As the bank brokerage industry grows, there is a critical area that is often downplayed - the need for skilled professionals.

Though some banks have tried to build investment programs with staff made up of less costly and less experienced employees, others are now awakening to the need for people of much higher accomplishments.

These banks understand that as products have become more complicated, competition has intensified and the attractive high-net-worth consumer market requires more sophisticated and professional sales staffs.

The needs of financial institutions span the spectrum of the securities and insurance industries: from investment bankers to traders to management.

At this point, however, the most critical need is in sales and sales management. Since most large banks are expanding their sales forces and brokerage firms are also looking to strengthen their sales teams, demand has never been stronger.

Though mainstream securities firms have extensive experience in hiring and managing sales professionals, banks and other new players are just beginning to understand their own needs and what it will take to build and maintain a strong sales force.

For new and experienced banks offering investment services, the task of building a strong sales team involves three primary stages:

Needs analysis. Too often someone who on paper seemed highly qualified turns out to be a bad fit.

Before hiring, a bank must clearly understand what specific skills and talents will best meet its objectives.

How important is outside prospecting? Must the individual have marketing expertise, or will sales be the only job function?

And since interpersonal skills are so important in a financial institution environment, is the candidate a lone-wolf type so common in traditional brokerage firms?

Recruitment and evaluation. There is no magic formula for recruiting sales talent. The use of specific strategies such as classified ads, search firms, in-house recruiters, and referral programs depends on budget, time, and the size of the market for potential candidates.

With a comprehensive needs analysis completed, the challenge is to evaluate sales candidates and make sound predictions about their success.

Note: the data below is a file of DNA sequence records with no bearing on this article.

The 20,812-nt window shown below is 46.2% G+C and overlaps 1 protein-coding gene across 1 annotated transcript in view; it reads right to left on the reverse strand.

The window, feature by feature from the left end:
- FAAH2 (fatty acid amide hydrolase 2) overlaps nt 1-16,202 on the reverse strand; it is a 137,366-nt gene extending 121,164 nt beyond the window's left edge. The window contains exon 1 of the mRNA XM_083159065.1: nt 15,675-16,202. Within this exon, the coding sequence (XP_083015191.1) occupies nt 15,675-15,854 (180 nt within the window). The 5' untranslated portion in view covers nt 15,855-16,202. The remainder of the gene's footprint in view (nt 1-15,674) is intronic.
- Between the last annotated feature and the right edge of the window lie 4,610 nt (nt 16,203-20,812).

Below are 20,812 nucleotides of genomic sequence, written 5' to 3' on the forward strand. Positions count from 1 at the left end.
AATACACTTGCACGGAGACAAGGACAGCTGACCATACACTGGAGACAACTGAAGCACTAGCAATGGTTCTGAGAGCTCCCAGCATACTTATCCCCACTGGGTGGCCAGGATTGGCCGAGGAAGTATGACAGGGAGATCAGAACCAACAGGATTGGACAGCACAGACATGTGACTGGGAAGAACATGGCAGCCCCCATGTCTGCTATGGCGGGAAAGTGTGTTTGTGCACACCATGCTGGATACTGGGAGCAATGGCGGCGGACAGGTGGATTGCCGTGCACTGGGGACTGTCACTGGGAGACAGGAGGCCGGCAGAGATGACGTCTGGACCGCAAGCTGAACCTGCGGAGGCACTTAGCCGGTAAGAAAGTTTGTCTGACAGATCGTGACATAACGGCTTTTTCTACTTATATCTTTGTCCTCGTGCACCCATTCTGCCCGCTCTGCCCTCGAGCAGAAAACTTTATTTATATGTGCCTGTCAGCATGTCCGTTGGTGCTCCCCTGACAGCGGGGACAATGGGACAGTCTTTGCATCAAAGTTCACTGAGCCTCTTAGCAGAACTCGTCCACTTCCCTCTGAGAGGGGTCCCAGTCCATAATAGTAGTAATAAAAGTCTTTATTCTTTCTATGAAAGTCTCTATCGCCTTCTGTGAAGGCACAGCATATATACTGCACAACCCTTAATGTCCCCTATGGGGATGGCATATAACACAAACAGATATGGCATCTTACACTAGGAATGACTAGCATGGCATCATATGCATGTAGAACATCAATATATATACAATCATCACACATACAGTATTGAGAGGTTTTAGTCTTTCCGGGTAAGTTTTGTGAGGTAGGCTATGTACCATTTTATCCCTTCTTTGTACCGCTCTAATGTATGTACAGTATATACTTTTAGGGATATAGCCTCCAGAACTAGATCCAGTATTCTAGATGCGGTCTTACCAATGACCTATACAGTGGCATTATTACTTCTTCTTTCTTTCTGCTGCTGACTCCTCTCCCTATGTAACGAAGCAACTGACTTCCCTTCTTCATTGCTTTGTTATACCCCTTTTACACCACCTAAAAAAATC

Evaluation of selling skills, interpersonal skills, management and leadership ability, and product knowledge are just some of the areas that need to be analyzed.

This analysis should be done using interviews with potential managers and peers. The use of written skills and attitude assessment tests can also be very valuable.

Retention. Once a strong team has been built, there are three critical areas that will affect your ability to retain successful sales and sales management professionals.

The first is compensation. There are dozens of ways to structure a compensation plan. The plan selected must not only reward achievement, but must also motivate greater achievement, stay within overall corporate compensation policies, and be competitive with other potential employers in the market.

A key component of successfully retaining sales professionals is providing them with professional growth. Top salespeople want to broaden their knowledge and continue to learn. Continuing education programs allow investment sales people to feel good about themselves and the quality of service they provide to their clients.

The last area is recognition. It's human nature to want to be recognized for achievement. Titles, awards, and other nonmonetary approaches help motivate, reward, and retain key sales people.

Mr. Werlin is executive vice president, financial institutions division, of Robert Thomas Securities, St. Petersburg, Fla., a subsidiary of Raymond

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